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Original Contribution
September 5, 2012

Aortic Stiffness, Blood Pressure Progression, and Incident Hypertension

Author Affiliations

Author Affiliations: National Heart, Lung, and Blood Institute's Framingham Heart Study, Framingham, Massachusetts (Drs Kaess, Rong, Levy, Benjamin, and Vasan); Klinik und Poliklinik für Innere Medizin II, University Hospital Regensburg, Regensburg, Germany (Dr Kaess); Department of Mathematics and Statistics (Dr Larson), Department of Biostatistics, School of Public Health (Dr Larson), Sections of Preventive Medicine and Epidemiology and Cardiology (Drs Benjamin and Vasan), Evans Department of Medicine and Whitaker Cardiovascular Institute, School of Medicine (Drs Hamburg, Vita, Benjamin, and Vasan), Boston University, Boston, Massachusetts; National Heart, Lung, and Blood Institute, Bethesda, Maryland (Dr Levy); and Cardiovascular Engineering Inc, Norwood, Massachusetts (Dr Mitchell).

JAMA. 2012;308(9):875-881. doi:10.1001/2012.jama.10503

Context Vascular stiffness increases with advancing age and is a major risk factor for age-related morbidity and mortality. Vascular stiffness and blood pressure pulsatility are related; however, temporal relationships between vascular stiffening and blood pressure elevation have not been fully delineated.

Objective To examine temporal relationships among vascular stiffness, central hemodynamics, microvascular function, and blood pressure progression.

Design, Setting, and Participants Longitudinal community-based cohort study conducted in Framingham, Massachusetts. The present investigation is based on the 2 latest examination cycles (cycle 7: 1998-2001; cycle 8: 2005-2008 [last visit: January 25, 2008]) of the Framingham Offspring study (recruited: 1971-1975). Temporal relationships among blood pressure and 3 measures of vascular stiffness and pressure pulsatility derived from arterial tonometry (carotid-femoral pulse wave velocity [CFPWV], forward wave amplitude [FWA], and augmentation index) were examined over a 7-year period in 1759 participants (mean [SD] age: 60 [9] years; 974 women).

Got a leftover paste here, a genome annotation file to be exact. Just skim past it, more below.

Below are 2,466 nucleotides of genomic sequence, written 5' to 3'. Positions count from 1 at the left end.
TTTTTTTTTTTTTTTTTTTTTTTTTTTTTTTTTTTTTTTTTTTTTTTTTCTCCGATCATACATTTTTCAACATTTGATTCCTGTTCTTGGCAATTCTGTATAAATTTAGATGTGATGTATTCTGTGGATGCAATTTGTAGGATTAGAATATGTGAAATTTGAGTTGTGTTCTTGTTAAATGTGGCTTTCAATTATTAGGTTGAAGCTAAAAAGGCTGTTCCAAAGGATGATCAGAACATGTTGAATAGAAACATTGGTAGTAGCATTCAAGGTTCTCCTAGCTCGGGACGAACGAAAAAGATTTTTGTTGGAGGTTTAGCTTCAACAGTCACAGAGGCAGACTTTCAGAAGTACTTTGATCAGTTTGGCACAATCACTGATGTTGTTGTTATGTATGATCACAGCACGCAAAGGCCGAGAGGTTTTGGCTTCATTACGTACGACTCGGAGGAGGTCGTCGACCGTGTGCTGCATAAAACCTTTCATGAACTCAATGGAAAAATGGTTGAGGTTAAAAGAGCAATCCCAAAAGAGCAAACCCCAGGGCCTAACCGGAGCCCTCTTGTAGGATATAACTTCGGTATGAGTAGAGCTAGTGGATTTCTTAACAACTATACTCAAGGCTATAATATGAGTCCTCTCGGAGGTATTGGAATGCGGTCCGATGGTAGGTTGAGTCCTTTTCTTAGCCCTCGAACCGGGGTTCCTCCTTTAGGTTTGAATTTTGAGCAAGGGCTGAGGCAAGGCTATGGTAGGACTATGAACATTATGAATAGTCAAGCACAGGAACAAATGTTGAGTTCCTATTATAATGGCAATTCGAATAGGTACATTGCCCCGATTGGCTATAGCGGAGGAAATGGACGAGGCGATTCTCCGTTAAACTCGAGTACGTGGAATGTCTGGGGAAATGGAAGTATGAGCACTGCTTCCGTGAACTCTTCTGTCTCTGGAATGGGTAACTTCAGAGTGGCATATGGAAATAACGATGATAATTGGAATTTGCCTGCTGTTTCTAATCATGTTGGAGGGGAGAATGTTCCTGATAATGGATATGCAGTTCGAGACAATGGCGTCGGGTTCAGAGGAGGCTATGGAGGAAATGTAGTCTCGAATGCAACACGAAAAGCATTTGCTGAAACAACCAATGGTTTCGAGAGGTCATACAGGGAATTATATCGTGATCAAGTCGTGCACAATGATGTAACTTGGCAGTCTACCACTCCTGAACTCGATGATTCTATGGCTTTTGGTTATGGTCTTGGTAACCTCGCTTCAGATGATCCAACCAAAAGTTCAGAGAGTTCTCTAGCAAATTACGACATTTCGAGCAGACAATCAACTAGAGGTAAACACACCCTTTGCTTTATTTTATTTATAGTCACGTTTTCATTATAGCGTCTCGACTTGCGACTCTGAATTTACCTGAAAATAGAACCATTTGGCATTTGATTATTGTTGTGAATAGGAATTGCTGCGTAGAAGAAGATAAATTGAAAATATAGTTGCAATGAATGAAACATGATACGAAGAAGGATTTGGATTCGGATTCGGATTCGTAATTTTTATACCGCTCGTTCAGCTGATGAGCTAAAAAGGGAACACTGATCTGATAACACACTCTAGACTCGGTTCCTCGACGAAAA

Main Outcome Measures The primary outcomes were blood pressure and incident hypertension during examination cycle 8. The secondary outcomes were CFPWV, FWA, and augmentation index during examination cycle 8.

Results In a multivariable-adjusted regression model, higher FWA (β, 1.3 [95% CI, 0.5-2.1] mm Hg per 1 SD; P = .002) and higher CFPWV (β, 1.5 [95% CI, 0.5-2.6] mm Hg per 1 SD; P = .006) during examination cycle 7 were jointly associated with systolic blood pressure during examination cycle 8. Similarly, in a model that included systolic and diastolic blood pressure and additional risk factors during examination cycle 7, higher FWA (odds ratio [OR], 1.6 [95% CI, 1.3-2.0] per 1 SD; P < .001), augmentation index (OR, 1.7 [95% CI, 1.4-2.0] per 1 SD; P < .001), and CFPWV (OR, 1.3 [95% CI, 1.0-1.6] per 1 SD; P = .04) were associated with incident hypertension during examination cycle 8 (338 cases [32%] in 1048 participants without hypertension during examination cycle 7). Conversely, blood pressure during examination cycle 7 was not associated with CFPWV during examination cycle 8. Higher resting brachial artery flow (OR, 1.23 [95% CI, 1.04-1.46]) and lower flow-mediated dilation (OR, 0.80 [95% CI, 0.67-0.96]) during examination cycle 7 were associated with incident hypertension (in models that included blood pressure and tonometry measures collected during examination cycle 7).

Conclusion In this cohort, higher aortic stiffness, FWA, and augmentation index were associated with higher risk of incident hypertension; however, initial blood pressure was not independently associated with risk of progressive aortic stiffening.